Tokyo disliked the U.S.-India nuclear deal from the start. The very idea of nuclear cooperation with a state that had failed to place all of its nuclear facilities under safeguards was anathema to many in Japan.
Nonetheless, under intense pressure from the administration of President George W. Bush, Japan ended up voting for the exemption to the Nuclear Suppliers Group's guidelines that was required for states to start exporting civil nuclear technology to India.
Japan is now faced with a second momentous decision. It is a key node in the global supply chain for nuclear reactor components, especially those used in American and French reactors. Before Japan can export any such components to India, the two states must reach a bilateral agreement specifying the rules of the road. Japan has recently started to negotiate such a deal with India, under yet more pressure from the United States as well as France.
To assuage skeptics at home--as well as his own conscience--Katsuya Okada, who at the time was foreign minister, announced that any agreement must give Japan the right to halt cooperation should India conduct another nuclear test. This condition is, however, not nearly strong enough because it provides no disincentive for India to test after it has acquired all of the Japanese components that it needs. Indeed, Okada's tentative approach seems to reflect the bureaucracy's assumption that Japan is entering negotiations with a weak hand.
They are wrong. Japan has considerable leverage.
Japan has special expertise in manufacturing large and complicated components for both reactor vessels and steam generators (which convert steam into electricity). Indeed, three out of the four modern American and French reactors contain at least one component that can be manufactured in Japan and nowhere else. If India wants to buy any of them, it needs an agreement with Japan.
Of course, Japan's monopoly of supply is unlikely to last forever. But, the very fact that France and United States have been pushing Japan to conclude an agreement is strong evidence that they believe there is no alternative supplier on the horizon.
In contrast, Japan stands to gain little from an agreement. Unless Japanese industries become a major contractor for any Indian reactor projects (which Japanese nuclear analysts seem to think is unlikely), their role will be limited to the supply of components. Profit from the sale of these components is likely to be modest for two reasons. First, heavy components represent a tiny fraction of the total cost of a nuclear power plant. Second, Japan's key forge for nuclear reactor components is already operating at full capacity. A contract with India might displace other business but it would not lead to an overall expansion in Japanese production.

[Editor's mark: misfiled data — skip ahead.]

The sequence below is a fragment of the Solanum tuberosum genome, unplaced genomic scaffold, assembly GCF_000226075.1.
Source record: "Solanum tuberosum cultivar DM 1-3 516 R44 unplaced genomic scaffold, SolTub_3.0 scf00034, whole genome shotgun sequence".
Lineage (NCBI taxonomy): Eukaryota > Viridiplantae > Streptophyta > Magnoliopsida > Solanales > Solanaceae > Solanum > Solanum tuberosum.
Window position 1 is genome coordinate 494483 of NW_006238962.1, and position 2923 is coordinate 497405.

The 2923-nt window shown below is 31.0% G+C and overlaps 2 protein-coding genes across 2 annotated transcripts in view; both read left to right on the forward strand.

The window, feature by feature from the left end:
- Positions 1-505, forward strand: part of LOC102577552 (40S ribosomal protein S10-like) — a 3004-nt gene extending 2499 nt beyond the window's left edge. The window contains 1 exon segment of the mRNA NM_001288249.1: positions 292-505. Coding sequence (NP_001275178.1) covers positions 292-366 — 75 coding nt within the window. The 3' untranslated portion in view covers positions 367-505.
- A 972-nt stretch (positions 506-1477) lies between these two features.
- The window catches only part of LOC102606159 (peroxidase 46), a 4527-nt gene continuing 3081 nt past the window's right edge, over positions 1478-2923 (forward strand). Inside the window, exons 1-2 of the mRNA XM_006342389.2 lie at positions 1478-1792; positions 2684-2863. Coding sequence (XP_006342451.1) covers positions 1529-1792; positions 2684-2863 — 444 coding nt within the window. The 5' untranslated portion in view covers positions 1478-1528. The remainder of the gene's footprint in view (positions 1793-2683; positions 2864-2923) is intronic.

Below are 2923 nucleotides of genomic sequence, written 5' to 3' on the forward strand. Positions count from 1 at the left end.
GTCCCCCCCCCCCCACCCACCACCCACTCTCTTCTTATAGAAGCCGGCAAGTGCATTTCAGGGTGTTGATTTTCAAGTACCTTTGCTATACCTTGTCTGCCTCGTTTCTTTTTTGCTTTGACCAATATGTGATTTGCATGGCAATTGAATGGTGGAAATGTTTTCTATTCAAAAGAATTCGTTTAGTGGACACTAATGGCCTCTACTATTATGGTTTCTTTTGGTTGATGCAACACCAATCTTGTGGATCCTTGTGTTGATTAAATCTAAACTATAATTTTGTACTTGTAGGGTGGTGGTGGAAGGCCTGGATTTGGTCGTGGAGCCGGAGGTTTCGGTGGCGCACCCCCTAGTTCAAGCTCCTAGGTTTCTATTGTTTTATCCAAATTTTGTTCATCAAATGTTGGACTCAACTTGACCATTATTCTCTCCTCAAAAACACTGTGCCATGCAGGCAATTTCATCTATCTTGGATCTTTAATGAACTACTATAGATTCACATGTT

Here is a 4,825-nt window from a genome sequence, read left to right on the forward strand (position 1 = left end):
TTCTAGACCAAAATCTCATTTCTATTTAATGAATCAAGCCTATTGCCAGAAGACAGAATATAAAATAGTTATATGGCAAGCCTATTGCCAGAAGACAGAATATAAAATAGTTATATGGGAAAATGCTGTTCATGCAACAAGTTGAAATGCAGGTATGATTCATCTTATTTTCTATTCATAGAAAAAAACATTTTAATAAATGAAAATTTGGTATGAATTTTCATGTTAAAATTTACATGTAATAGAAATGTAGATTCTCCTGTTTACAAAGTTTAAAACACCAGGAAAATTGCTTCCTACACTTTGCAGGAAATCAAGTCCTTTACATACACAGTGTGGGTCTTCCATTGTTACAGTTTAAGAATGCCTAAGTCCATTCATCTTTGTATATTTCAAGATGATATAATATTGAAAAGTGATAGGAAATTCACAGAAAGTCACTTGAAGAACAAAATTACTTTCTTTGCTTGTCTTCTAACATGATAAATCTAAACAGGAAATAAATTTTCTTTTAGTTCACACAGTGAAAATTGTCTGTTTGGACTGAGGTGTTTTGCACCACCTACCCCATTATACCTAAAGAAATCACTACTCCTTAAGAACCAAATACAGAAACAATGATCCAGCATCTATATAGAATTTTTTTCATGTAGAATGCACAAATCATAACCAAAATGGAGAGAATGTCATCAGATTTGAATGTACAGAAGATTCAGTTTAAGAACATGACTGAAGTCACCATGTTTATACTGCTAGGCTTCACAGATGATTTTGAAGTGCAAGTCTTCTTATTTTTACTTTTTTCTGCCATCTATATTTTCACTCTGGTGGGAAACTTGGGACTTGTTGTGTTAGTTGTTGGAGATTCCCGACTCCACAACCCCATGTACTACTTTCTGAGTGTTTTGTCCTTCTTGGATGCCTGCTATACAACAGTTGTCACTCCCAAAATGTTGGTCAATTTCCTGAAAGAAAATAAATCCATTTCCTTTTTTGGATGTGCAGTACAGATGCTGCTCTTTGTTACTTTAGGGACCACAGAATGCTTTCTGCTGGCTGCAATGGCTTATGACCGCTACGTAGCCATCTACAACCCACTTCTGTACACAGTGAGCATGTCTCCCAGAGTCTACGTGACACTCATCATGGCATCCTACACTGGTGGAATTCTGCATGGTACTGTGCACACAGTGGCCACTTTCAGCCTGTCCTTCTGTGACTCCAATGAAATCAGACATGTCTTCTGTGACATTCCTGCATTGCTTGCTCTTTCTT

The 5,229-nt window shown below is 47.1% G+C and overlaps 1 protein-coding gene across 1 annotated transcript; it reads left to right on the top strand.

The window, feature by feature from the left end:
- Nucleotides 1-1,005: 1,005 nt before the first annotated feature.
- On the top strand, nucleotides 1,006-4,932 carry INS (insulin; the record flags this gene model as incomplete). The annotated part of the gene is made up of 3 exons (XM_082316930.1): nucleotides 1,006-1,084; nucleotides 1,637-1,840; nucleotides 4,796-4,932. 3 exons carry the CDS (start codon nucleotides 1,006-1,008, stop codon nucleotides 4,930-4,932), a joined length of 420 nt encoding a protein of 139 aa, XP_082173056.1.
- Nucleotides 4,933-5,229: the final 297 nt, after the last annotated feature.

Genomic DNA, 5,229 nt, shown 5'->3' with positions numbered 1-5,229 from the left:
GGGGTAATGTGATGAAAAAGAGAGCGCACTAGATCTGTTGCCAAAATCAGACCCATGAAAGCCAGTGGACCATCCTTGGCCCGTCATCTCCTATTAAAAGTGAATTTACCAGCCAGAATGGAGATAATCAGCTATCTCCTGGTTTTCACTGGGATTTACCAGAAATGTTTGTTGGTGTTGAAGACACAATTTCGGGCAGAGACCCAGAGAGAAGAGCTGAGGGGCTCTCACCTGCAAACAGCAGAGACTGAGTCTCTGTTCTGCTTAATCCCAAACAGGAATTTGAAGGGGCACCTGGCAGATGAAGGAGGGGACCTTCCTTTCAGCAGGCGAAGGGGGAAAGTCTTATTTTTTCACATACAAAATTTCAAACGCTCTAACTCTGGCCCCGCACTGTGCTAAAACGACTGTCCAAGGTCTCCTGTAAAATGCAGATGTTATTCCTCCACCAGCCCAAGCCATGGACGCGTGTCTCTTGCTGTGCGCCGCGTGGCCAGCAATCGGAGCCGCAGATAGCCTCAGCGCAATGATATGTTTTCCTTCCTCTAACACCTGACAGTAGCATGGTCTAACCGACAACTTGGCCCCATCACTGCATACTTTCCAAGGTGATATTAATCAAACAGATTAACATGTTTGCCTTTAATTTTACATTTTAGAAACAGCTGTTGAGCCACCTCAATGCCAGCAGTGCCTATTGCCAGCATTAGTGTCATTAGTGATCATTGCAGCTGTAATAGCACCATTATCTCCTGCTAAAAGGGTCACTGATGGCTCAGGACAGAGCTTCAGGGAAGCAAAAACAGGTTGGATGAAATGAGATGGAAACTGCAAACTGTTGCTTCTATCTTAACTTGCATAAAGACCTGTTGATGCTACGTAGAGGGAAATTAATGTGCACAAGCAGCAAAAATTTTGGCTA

An agreement is, therefore, worth much more to India than it is to Japan. This puts Japan in a position to play hardball.
Japan should insist that, if India tests a nuclear weapon, Japan has the right to request the return of any components it has supplied. There are strong precedents Japan could invoke to support its position. Not only is the right to request the return of components enshrined in all of Japan's supply agreements with other states (except nuclear weapon states recognized by the Nuclear Nonproliferation Treaty), but, in its own talks with India, the United States negotiated this same right, too.
If India refuses to accept this reasonable condition, Japan should approach the United States and France and ask them to provide the nonproliferation guarantees that India could not. Specifically, Japan should reach an agreement with India contingent upon their promise that, if India tests, France and the United States will cease to supply fuel for any Indian reactors which contain Japanese components (and that they will try to persuade any other potential suppliers from replacing them).
To support its case, Japan could make two points to the United States. First, American domestic legislation requires the United States to cease nuclear cooperation with any state, including India, that tests a nuclear weapon. Second, as a senator, President Barack Obama strongly supported cutting off fuel to India in the event it tested. Indeed, thanks to his efforts, domestic legislation states that it is U.S. policy to prevent India from building up large reserves of reactor fuel in advance of a test to insulate itself against a cut-off.
This is not to suggest that the United States--let alone France--will be sympathetic to Japan's position. They won't. However, an Indian nuclear test would be catastrophic to global nonproliferation and disarmament efforts. If the Japanese government wants to prove that its quest to prevent another Hiroshima or Nagasaki is more than empty rhetoric, it must seize the opportunity presented by the India deal.